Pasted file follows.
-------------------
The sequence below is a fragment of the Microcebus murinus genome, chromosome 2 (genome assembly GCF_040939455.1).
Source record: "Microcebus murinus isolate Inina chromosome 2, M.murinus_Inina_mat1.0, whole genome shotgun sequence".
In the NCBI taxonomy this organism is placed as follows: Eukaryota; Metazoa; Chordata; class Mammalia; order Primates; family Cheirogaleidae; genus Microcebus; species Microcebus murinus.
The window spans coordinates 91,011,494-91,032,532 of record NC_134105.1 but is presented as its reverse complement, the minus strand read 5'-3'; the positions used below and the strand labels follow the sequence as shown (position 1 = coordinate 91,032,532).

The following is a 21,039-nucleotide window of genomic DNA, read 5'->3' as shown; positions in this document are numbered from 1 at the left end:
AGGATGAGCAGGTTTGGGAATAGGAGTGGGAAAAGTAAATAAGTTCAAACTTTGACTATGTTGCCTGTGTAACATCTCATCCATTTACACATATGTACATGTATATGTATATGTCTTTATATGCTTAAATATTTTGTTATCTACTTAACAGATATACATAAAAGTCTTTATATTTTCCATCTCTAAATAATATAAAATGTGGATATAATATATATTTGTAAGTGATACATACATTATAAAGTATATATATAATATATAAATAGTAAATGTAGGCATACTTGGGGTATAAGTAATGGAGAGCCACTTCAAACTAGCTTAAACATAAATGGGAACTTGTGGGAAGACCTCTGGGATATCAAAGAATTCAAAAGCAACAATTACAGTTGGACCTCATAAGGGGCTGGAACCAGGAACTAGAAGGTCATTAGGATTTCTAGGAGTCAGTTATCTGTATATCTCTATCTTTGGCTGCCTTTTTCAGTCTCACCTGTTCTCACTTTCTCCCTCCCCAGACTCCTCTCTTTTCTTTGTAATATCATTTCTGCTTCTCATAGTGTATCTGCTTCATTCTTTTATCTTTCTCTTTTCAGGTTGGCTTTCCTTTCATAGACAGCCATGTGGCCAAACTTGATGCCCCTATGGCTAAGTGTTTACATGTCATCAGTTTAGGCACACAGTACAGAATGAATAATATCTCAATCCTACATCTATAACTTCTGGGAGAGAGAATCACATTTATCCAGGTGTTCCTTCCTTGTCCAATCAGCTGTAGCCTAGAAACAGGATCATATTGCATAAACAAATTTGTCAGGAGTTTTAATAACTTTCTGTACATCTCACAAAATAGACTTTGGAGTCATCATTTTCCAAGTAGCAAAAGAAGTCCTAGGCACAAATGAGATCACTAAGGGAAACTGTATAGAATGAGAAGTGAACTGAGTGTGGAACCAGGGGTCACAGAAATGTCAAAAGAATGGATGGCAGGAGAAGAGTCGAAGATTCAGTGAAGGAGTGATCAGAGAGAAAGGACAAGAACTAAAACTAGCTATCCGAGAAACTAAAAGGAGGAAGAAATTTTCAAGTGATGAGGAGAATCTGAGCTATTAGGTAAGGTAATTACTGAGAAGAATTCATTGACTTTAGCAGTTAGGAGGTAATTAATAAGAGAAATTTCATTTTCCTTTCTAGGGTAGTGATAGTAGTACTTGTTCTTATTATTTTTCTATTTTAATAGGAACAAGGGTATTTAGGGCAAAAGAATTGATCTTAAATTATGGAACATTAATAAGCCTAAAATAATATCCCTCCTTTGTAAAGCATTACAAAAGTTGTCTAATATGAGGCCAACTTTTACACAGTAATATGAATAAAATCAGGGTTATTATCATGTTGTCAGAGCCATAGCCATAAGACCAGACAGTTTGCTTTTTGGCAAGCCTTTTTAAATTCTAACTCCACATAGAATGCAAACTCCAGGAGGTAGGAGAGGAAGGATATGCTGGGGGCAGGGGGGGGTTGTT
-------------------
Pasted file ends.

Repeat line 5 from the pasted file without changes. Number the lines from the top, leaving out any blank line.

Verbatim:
The following is a 21,039-nucleotide window of genomic DNA, read 5'->3' as shown; positions in this document are numbered from 1 at the left end: